Long ago I was the youngest member of an electronics
design group. An older collegue had a bench opposite to
mine. He was a wise and experienced guy, but also rather
proud of this experience. Above all he marvelled in his
ability to operate a very special Tectronics scope. For
its time a very fast one, with dual trace, delayed
timebase, memory screen and a lot of funtionality thanks
to various plug-in units.
OK, no problem so far.
However, the scope was so large that it stood partially on
my bench. OK, not a real problem, BUT, it was also blowing
a LOT of hot air into my face and my experiments. Polite
suggestions for other arrangements, a cart for instance,
so that others could use this wondermachine too, were
stubbornly negledted (very bad for the tubes, no one else
can work it, etc).
I was once tought that every
problem has one or more stupid solutions and sometimes
also a smart solution. Making a row might cost me my job
in this really good group, so a smart solution was
After some days of staring into
the back of the monster, I discovered some plugs. One of
them was labeled 'Z'. A smart idea was coming up!
I (secretly) consulted the manual, and indeed, this input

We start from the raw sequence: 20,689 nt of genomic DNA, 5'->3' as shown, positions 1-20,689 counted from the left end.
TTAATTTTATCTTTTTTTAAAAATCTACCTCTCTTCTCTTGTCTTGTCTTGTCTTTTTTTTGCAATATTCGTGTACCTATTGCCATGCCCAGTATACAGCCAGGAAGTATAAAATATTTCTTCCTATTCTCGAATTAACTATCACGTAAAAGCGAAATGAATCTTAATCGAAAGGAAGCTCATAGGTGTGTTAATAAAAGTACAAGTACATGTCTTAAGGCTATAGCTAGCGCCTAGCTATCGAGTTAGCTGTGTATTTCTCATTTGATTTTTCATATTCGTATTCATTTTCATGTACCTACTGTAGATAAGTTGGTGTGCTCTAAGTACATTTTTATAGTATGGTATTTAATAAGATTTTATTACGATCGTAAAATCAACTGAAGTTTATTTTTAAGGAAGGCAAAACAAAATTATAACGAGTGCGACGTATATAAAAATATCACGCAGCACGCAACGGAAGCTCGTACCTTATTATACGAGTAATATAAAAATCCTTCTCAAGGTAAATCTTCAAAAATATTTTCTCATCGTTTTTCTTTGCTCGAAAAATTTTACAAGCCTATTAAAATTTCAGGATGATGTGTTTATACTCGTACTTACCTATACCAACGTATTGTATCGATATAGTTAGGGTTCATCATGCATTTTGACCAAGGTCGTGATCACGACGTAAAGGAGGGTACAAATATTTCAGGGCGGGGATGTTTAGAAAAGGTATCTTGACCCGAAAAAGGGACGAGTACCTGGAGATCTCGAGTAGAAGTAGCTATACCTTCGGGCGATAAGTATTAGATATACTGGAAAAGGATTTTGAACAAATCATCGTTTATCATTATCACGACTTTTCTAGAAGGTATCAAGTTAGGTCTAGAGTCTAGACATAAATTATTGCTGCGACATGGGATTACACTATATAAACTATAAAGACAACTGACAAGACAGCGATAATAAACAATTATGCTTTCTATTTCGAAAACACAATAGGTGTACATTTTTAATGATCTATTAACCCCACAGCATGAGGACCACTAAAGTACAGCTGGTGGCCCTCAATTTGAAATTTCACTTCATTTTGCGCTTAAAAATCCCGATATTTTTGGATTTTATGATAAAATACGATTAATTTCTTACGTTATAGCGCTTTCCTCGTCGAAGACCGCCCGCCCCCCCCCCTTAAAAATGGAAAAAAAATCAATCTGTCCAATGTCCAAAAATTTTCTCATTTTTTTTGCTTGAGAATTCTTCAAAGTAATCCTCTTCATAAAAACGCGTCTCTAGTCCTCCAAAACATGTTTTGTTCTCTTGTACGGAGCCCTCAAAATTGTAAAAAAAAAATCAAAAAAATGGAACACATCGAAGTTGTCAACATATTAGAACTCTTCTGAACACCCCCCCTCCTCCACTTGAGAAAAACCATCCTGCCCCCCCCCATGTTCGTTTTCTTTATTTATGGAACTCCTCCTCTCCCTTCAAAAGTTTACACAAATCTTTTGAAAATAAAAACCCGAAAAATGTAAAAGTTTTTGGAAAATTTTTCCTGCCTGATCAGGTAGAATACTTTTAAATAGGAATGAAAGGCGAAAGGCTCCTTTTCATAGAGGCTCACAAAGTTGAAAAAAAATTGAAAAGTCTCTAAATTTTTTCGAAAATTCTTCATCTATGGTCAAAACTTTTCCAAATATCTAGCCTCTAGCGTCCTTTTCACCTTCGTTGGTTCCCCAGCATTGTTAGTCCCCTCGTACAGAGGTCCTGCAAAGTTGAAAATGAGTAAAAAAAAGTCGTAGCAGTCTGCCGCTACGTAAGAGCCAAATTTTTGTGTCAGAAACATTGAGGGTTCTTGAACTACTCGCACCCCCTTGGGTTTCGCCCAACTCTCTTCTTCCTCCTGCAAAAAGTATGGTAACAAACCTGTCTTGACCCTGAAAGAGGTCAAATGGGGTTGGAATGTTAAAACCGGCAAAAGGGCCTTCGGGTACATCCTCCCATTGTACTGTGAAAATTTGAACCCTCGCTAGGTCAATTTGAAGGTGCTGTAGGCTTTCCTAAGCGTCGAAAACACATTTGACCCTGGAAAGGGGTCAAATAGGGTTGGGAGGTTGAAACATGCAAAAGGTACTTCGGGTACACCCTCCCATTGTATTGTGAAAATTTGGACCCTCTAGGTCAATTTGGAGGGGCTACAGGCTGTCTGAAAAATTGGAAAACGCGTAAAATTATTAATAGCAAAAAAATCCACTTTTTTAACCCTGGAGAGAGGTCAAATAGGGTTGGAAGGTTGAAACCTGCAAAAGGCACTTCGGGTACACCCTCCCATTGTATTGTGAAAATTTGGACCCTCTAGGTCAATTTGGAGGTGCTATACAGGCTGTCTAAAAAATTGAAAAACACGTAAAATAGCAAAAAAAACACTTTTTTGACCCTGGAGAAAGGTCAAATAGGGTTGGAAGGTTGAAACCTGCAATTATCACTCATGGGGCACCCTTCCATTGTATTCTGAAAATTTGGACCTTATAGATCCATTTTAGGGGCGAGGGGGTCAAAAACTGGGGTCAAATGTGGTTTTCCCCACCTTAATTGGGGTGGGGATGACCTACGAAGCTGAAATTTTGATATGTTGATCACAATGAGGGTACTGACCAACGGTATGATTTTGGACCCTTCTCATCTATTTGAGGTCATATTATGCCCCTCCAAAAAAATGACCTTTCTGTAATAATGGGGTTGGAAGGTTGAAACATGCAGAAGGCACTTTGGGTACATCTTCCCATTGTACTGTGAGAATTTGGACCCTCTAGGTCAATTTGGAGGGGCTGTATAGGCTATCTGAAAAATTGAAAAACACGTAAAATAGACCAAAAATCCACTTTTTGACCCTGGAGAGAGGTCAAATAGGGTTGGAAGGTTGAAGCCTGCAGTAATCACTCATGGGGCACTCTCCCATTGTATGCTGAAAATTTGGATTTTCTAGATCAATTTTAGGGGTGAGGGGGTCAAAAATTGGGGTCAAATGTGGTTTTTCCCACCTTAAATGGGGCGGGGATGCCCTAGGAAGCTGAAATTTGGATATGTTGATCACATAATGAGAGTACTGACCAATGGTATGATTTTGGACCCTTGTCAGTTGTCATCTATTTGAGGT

directly controlled the beam intensity.
arranged some other equipment, including a power supply,
on my bench and hidden behind this I slipped a cable
loosely on the Z-plug. The rest was simple. In the middle
of an experiment my esteemed collegue would suddenly loose
his trace. After some juggeling with the triggering, it
suddenly reappeared. But after a week, he decided that the
scope needed repair. It took two man to lift the monster
and I agreed to help, so nobody noticed my little cable.
After a day of testing, we decided that a minor
adjustment in the trigger circuit and a new tube had
solved the problem. But the next day the problem was there
After a month, several replaced tubes and a lot of
contact cleaning it was decided that the beast was tired
of life and was put aside. We both got a 7000 scope that
fitted neatly on our benches.
The monster was later donated to a very happy
collectioner. Smart solutions make everybody happy, but
not everybody has to know everything.